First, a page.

Published on 4th July 2016
Whether you’re a new graduate or the CEO, starting a new job can be daunting even for the most confident person. As the saying goes, ‘you never get a second chance to make a first impression’ and your first day on the job can potentially have a huge bearing on how you are perceived by your colleagues from then on.
But there’s no need to panic! Here are 6 things you can do to maximise your chances of making a positive first impression:
1. Plan and prepare for your first day
Simple steps such as checking your new journey to work or planning your outfit the night before can greatly benefit the flow of your morning.
Make sure you get a good night’s sleep and set your alarm early enough to give you the time to have a good breakfast to ensure you feel energised! This will help you avoid having to rush which could make you late or affect your mood.
2. Don’t be on time, arrive early (but not too early!)
As you would for any interview, aim to arrive at the company at least 20 minutes early so that you don’t get caught out by any traffic or transport issues you may encounter.
However you don’t want to appear too keen and eager (and you want to respect the schedule of the person in charge of showing you around) so take a walk around the block or grab a coffee and then enter the building around 10 minutes before your scheduled time.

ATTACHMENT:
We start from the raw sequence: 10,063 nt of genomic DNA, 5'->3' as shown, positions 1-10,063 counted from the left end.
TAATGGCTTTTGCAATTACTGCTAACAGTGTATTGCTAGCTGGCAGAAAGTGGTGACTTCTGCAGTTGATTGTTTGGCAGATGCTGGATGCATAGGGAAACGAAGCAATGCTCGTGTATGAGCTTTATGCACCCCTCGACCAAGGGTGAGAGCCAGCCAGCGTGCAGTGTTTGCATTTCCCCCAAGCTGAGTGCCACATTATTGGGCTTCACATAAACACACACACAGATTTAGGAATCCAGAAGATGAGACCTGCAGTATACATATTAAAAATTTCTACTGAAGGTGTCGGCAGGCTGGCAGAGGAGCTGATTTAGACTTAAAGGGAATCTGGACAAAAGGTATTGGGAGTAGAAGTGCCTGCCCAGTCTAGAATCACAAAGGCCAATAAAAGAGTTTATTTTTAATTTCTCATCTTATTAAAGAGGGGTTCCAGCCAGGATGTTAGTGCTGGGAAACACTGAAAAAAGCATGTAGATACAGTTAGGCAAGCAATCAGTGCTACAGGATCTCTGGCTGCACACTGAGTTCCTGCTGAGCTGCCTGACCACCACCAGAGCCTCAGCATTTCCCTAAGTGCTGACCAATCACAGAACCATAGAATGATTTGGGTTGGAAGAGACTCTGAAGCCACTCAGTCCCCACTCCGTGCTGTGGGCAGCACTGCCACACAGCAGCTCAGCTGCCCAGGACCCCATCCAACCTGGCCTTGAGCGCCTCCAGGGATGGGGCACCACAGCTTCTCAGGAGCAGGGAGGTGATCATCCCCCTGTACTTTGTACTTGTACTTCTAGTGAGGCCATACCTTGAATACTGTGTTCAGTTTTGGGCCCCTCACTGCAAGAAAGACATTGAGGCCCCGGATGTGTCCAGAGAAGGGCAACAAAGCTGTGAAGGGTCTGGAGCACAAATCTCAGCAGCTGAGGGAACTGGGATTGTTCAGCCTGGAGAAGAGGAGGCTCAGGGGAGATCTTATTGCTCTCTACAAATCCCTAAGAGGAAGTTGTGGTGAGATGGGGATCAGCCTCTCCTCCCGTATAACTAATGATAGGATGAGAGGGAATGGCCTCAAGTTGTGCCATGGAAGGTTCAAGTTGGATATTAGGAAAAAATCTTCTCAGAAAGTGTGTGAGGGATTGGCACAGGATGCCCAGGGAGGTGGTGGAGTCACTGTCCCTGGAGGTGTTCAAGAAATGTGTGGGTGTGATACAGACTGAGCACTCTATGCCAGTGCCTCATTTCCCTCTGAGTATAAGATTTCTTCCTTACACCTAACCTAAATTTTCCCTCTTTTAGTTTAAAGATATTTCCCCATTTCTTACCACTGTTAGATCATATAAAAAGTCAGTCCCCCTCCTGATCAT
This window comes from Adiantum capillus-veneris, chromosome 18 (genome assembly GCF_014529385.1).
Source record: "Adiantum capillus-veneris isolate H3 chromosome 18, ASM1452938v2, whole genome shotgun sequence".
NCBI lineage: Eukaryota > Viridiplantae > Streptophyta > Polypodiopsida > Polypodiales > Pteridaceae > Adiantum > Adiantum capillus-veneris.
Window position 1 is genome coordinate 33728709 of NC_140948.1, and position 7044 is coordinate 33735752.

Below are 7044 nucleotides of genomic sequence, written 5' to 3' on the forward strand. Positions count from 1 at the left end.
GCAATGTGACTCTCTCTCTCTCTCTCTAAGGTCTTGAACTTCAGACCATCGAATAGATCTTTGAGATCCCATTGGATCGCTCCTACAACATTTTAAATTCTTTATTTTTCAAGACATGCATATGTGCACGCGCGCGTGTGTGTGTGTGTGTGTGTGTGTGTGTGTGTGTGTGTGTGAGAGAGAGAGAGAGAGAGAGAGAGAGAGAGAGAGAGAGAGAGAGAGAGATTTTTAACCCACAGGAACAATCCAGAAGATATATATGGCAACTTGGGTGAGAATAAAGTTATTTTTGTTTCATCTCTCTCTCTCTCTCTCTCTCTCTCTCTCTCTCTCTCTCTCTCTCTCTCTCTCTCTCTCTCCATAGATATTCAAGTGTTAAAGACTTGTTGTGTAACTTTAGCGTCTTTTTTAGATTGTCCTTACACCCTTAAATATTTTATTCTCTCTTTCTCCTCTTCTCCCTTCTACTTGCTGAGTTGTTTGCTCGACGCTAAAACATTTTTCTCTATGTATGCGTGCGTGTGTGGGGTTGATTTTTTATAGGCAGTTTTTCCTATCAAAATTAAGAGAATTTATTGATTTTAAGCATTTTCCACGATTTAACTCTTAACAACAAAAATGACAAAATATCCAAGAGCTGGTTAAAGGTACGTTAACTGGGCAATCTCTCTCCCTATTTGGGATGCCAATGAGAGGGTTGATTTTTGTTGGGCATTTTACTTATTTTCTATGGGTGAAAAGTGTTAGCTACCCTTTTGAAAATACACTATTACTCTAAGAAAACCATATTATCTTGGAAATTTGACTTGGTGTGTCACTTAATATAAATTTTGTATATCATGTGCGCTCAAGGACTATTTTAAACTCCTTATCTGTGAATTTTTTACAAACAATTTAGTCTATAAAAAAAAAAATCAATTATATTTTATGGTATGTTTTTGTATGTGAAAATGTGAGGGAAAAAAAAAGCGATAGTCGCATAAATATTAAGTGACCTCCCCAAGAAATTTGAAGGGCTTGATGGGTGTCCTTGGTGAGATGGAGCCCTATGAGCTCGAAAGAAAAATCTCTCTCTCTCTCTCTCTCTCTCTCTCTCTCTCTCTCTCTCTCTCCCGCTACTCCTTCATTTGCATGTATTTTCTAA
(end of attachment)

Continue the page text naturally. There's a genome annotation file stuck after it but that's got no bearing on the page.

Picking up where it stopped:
3. Engage with your new colleagues
Everyone has a story so make an effort to get to know your new co-workers. Find out how long they have been working at the company, what are their hobbies and interests, what do they enjoy about their job?
Taking an interest in your colleagues will help you build new connections and find out interesting things about the people around you. There might even be a football or netball team you can join (or support from the side-lines) which will help you get to know even more people in the business.
4. Ask lots of questions
Don’t be shy, now is the best time to ask questions about the job! In addition to showing real interest in your new role and company, asking questions can help your learning curve. It’s far better to ask ‘stupid’ questions early on than six months into the role.
Also, asking questions can demonstrate your understanding of your role and the expectations of the position.
5. Write things down
The first week of a role can be overwhelming and you will be bombarded with information. What was the name of the person that spent an hour training you on how to use the CRM system? Note it down as soon as they tell you as you will forget things.
Often training will go through platforms and processes you aren’t yet familiar with so having everything noted down means you can refer back to it and won’t have to ask your colleagues to repeat themselves.
You may not have a great deal of actual work to do on your first day, however it is likely you will have had lots of information to take in.
The end of the day is the best time to review everything you have learnt while it is still fresh in your mind, review your notes and plan the next day. Be sure to write down any questions on things you want to follow up on or find out about.
Congratulations! You’ve officially survived (and thrived!) on your first day of work. Head home or grab a drink with your new co-workers.